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Pinguicula gigantea



Pinguicula gigantea

Pinguicula gigantea is a tropical species of carnivorous plant in the family Lentibulariaceae. Its native range is within Mexico. P. gigantea's flower is usually a purple colour with the occasional light blue also seen. P. gigantea was once classified as Pinguicula ayautla.

This Pinguicula was discovered by Alfred Lau and described by the botanist Hans Luhrs.

P. gigantea has a few different forms, such as the 'white flower' form or the 'blue flower'.


P. gigantea grows in the Mexican state of Oaxaca at an altitude of 688 meters or 2260 feet.

Leaves and carnivory

P. gigantea, unlike most Pinguicula species, has sticky upper and undersides of the leaves. The leaves have trichomes on them, which secrete a mucilage that traps prey. P. gigantea's leaves are among the largest in its genus. The species epithet, gigantea, describes this characteristic.


The flowers of P. gigantea are usually zygomorphic. The varieties of P. gigantea differ solely on their flowers, such as the 'blue flower' P. gigantea or the 'white flower' forms. Other forms have also been described.

Dormancy and winter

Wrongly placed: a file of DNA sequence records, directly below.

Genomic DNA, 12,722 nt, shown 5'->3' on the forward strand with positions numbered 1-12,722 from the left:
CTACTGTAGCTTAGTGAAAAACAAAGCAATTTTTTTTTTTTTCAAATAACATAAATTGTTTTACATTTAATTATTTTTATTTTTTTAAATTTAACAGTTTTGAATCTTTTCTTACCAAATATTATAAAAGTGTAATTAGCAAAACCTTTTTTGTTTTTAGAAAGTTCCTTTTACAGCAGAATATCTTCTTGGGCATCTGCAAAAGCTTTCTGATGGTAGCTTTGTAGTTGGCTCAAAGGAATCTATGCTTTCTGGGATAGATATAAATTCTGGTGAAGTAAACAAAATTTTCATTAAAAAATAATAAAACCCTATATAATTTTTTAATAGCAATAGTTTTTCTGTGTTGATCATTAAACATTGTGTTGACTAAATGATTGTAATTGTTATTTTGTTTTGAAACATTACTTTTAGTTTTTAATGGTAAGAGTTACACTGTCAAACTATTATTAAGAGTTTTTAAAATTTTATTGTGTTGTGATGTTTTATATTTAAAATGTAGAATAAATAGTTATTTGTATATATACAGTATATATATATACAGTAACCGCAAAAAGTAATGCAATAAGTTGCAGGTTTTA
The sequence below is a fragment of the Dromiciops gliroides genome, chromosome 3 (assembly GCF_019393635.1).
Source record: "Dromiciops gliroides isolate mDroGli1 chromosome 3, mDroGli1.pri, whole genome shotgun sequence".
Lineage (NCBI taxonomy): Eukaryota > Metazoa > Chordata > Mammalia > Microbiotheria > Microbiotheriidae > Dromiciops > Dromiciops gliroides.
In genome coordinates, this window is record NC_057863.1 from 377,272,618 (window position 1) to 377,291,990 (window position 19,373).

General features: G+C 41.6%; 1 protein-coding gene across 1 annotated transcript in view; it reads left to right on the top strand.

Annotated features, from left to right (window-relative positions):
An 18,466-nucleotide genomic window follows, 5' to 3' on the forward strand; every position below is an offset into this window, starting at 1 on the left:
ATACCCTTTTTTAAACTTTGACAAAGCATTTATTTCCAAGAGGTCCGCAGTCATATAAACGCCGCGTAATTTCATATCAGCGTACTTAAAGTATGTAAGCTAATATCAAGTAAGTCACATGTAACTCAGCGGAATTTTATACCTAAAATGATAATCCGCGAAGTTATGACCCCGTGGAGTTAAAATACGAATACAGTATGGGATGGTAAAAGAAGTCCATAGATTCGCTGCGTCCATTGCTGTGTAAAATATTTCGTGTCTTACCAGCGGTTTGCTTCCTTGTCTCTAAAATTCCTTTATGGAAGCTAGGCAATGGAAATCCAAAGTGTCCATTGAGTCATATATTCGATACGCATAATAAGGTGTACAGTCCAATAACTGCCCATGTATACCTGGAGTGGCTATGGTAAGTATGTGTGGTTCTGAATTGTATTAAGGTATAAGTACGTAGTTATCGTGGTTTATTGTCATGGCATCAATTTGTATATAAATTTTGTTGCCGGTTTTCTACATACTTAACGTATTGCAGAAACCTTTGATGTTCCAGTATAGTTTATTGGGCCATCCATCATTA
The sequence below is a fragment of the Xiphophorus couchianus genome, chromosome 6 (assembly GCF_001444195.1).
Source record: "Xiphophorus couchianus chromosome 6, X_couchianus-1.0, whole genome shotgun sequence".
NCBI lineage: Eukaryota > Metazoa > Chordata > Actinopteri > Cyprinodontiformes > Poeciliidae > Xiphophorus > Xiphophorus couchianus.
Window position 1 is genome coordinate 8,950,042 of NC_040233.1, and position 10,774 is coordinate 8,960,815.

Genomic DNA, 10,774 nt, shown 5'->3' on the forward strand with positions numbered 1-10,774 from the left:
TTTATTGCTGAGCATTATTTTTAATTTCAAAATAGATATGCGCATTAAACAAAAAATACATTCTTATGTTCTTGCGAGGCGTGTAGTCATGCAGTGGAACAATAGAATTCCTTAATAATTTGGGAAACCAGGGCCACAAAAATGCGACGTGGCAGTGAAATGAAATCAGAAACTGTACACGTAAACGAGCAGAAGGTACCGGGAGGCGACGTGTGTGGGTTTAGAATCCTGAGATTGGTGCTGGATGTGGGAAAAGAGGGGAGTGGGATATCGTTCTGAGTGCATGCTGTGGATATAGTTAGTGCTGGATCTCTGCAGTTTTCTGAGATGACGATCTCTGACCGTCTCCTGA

P. gigantea is a tropical Mexican species of Pinguicula. Its dormancy is not regulated by temperature or light. Like most tropical species, its dormancy is triggered by lack of moisture. Very little precipitation falls during the winter in Mexico where this Pinguicula species lives. In order to survive in these conditions it forms non-carnivorous leaves and can handle dry conditions. When the plant emerges from its dormant period in the Spring, it produces new carnivorous leaves and eventually flowers.


Cultivation of P. gigantea requires little effort. P. gigantea thrives in soil medium that is more well-drained than most carnivorous plant media.


P. gigantea can be propagated by seed or by leaf cutting. The disadvantages to propagation by seed include slow growth and the use of a second flowering P. gigantea plant to obtain better seed set results. Propagating by leaf cuttings has the advantage of a shorter time to the adult plant.


P. gigantea is available in cultivation, but not widely available.